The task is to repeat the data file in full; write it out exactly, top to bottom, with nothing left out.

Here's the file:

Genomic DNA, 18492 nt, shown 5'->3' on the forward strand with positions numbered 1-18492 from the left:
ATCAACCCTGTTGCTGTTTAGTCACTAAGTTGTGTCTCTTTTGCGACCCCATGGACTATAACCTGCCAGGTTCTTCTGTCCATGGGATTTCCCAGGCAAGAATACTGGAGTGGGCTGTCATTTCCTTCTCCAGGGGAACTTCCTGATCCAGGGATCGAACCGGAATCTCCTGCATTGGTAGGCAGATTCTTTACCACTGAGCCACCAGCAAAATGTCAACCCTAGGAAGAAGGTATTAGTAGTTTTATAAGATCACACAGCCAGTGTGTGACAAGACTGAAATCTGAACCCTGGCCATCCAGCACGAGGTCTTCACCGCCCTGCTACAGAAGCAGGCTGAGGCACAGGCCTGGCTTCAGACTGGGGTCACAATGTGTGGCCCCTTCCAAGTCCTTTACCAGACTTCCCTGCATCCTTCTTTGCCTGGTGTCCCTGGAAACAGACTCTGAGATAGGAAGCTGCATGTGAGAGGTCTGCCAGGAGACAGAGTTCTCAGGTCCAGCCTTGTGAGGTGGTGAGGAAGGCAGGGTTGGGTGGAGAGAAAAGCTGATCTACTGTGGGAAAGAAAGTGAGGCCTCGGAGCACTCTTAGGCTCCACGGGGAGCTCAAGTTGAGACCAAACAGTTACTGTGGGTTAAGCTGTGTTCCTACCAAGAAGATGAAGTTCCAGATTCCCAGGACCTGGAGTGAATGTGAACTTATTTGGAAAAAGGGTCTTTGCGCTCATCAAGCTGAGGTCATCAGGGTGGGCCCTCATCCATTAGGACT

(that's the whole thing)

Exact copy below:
Genomic DNA, 18492 nt, shown 5'->3' on the forward strand with positions numbered 1-18492 from the left:
ATCAACCCTGTTGCTGTTTAGTCACTAAGTTGTGTCTCTTTTGCGACCCCATGGACTATAACCTGCCAGGTTCTTCTGTCCATGGGATTTCCCAGGCAAGAATACTGGAGTGGGCTGTCATTTCCTTCTCCAGGGGAACTTCCTGATCCAGGGATCGAACCGGAATCTCCTGCATTGGTAGGCAGATTCTTTACCACTGAGCCACCAGCAAAATGTCAACCCTAGGAAGAAGGTATTAGTAGTTTTATAAGATCACACAGCCAGTGTGTGACAAGACTGAAATCTGAACCCTGGCCATCCAGCACGAGGTCTTCACCGCCCTGCTACAGAAGCAGGCTGAGGCACAGGCCTGGCTTCAGACTGGGGTCACAATGTGTGGCCCCTTCCAAGTCCTTTACCAGACTTCCCTGCATCCTTCTTTGCCTGGTGTCCCTGGAAACAGACTCTGAGATAGGAAGCTGCATGTGAGAGGTCTGCCAGGAGACAGAGTTCTCAGGTCCAGCCTTGTGAGGTGGTGAGGAAGGCAGGGTTGGGTGGAGAGAAAAGCTGATCTACTGTGGGAAAGAAAGTGAGGCCTCGGAGCACTCTTAGGCTCCACGGGGAGCTCAAGTTGAGACCAAACAGTTACTGTGGGTTAAGCTGTGTTCCTACCAAGAAGATGAAGTTCCAGATTCCCAGGACCTGGAGTGAATGTGAACTTATTTGGAAAAAGGGTCTTTGCGCTCATCAAGCTGAGGTCATCAGGGTGGGCCCTCATCCATTAGGACT